Most people are, esp. in the service 'industries'. Just dress appropriately and try and be confident. Yesterday I opened a new bank account, (at a bank I'd never been to before), went to my Estate Agents, Boots and a pub. (In my suit.) Tonight I'm going to Retro nightclub, tmrw got Estate Agents again, then maybe job centre. The more you do it, the more confident you get, the more people will treat you like anyone else! :-) x

    • 10 posts
    October 27, 2011 2:17 PM BST

    I think, early in transition, we all worry about 'passing' in public.

    I discovered one thing over the past 2 years since I've been out publicly and more since I started living full time:

    The more you worry about passing, the less you'll succeed.
    It's my friends that help me see that, when I worried about passing, I'd fail miserably. But, when I was just being myself, most people didn't even realize I was Trans.

    Do I pass all the time on the phone? No, it's a 50% chance whether I get 'sir' or 'maam' when I talk on the phone. And I work in tech support. In person, most people don't see me as trans, they see me as a husky/soft-voiced slightly goth chick. I'm now learning to stop talking about my transition, for most people don't see the male in me anymore. They see a confident, outgoing & friendly (if not a little wierd) woman.

    It took awhile, but - in the end - I realized one important thing: I'm transitioning for myself. What matters is how I feel, and what I think. People will either accept you or not, that is life. Those who accept me get my attention, those who don't won't get a second look from me.

    Love yourself, be yourself, and you will be accepted as who you are.

    • 17 posts
    February 19, 2012 5:33 PM GMT
    Early in my transition and even now, I assume I don't pass. I've found that there is very little difference in the way you are treated as long as you be yourself.
  • February 19, 2012 10:42 PM GMT
    I live full time and that means I always dress as, and present myself as, a woman. I find a large part of "passing" as well as clothes, makeup, hair etc. is self-confidence. I received tremendous help from female friends on many outings as woman which were real confidence boosters in helping to "pass". Perhaps you might be able to do something similar?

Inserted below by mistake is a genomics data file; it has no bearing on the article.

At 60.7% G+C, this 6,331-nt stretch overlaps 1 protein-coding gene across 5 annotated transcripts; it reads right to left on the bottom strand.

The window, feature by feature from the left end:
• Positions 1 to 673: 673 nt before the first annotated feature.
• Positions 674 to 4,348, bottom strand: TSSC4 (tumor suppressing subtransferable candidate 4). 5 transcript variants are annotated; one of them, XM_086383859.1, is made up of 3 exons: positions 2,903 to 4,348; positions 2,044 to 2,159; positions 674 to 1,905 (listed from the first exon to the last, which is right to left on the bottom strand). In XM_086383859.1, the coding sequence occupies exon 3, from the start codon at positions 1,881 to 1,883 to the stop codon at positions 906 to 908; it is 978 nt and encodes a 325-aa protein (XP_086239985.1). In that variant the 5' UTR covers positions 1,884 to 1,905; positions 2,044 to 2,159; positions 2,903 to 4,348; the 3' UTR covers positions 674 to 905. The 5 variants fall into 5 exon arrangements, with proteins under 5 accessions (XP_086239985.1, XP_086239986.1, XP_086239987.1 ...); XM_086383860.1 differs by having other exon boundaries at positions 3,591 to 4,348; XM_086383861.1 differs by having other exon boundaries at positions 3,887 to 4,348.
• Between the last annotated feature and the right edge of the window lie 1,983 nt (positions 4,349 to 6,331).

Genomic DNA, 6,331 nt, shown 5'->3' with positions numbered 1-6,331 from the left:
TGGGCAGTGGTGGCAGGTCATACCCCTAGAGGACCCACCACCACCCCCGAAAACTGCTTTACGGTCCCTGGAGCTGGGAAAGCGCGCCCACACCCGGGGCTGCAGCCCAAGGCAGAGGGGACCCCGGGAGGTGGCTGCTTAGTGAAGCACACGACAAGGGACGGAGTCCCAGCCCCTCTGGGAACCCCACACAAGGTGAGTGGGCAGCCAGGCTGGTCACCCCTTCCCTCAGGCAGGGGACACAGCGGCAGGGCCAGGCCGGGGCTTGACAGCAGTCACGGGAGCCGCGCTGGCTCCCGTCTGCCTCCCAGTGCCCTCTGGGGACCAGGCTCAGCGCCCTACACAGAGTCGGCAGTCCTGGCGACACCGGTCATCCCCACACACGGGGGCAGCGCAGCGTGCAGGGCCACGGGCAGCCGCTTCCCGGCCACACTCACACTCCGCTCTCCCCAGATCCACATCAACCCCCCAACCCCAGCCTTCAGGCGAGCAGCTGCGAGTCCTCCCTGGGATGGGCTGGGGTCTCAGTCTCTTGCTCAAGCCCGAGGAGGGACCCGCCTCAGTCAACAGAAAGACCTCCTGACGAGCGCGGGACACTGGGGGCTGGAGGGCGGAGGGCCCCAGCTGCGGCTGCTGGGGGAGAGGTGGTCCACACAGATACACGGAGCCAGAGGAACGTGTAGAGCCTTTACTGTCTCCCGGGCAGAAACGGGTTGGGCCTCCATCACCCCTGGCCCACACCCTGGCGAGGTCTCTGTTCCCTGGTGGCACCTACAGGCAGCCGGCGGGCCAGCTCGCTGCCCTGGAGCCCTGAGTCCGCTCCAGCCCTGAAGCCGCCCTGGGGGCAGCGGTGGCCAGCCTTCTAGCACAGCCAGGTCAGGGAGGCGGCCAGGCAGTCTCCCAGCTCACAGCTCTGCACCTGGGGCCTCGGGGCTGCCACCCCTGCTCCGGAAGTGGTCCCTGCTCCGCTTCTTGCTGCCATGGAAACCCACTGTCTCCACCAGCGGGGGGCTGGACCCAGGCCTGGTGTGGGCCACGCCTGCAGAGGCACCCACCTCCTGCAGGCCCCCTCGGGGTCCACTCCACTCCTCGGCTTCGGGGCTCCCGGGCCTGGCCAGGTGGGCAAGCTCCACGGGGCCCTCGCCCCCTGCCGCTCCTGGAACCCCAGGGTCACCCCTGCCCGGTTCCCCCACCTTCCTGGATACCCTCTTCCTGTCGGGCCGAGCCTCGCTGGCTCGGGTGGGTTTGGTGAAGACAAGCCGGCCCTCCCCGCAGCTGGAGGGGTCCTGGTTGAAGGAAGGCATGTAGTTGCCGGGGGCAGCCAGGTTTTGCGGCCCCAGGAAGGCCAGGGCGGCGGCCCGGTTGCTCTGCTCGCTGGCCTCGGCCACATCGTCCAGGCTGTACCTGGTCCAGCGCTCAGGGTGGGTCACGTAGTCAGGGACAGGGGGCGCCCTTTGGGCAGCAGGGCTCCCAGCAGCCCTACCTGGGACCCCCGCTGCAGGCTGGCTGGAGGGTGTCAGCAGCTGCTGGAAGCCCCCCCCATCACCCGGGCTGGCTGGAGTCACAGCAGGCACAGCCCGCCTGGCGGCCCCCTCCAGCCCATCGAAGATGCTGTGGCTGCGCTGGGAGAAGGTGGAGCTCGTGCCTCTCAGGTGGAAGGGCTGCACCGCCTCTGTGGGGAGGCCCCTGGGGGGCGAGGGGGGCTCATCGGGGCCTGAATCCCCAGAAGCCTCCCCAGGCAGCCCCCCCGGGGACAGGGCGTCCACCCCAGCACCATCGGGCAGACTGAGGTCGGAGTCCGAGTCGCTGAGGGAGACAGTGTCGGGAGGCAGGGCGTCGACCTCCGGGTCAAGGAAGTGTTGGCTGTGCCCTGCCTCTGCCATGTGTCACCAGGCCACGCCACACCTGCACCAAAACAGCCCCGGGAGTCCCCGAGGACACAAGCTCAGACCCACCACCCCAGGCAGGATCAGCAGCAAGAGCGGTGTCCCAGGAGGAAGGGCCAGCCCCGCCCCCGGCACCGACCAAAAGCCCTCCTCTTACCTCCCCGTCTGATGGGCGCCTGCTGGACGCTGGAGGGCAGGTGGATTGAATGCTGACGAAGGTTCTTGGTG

• 20 posts
    February 20, 2012 8:10 AM GMT
    The difference is unfortunately my features are decidedly un-feminine.
    I know what some of my problems are. I am sure if I were to wear a wig it would change the way I look. It would also draw peoples attention to me even more.
    My mode of dress is now always feminine, in that all the clothes I have are now female apart from some male clobber which I shall in due course give away.
    I am unfortunately going to a funeral tomorrow and I shall be dressed in my black female jeans, female top, with a scarf round my neck. my female shoes, make-up and lipstick.
    This is how I will dress to go to town today and I shall be calling on my bank and the local council offices to clear up some outstanding matters relating to my name change.
    Even with all this I still have my concerns that I am not dressing female enough.
    I have a Partner who is not happy with what has happened over the past 9 months or so. I do not want to embarrass her hence the androgynous look.
    I hope as time goes by that I will look more female as this will give me more confidence.
    • 17 posts
    February 20, 2012 4:20 PM GMT
    I really think you worry too much. I guess I did too when I was early in my transition. Relax and be yourself. Be happy, be healthy.
    • 114 posts
    February 22, 2012 6:15 PM GMT
    This is an excellent thread. Thank you for starting it, Sarah.

    I have to agree that it's mostly confidence and "just doing it." When I go out, I know I get read, but most people are so nice and never draw any attention to it.

    The other day, I was getting a video at the Red Box, which I had never done before, and I just wasn't clear on what to do next. This lady had walked up, which made me more nervous because things weren't going right and here's this woman to see that and judge me and...OMG.

    But, what did she do? She smiled sweetly, helped me through the process, and treated me so nicely. Wished me a good day when I thanked her in my imperfect girl's voice.

    I have found the vast majority of people, especially service personnel, to be respectful of and just taking it in stride. You get the occasional flabbergasted innocent, and the very occasion jerk. But, on the whole, most people are too busy with life to really care a whole lot beyond the mild novelty effect.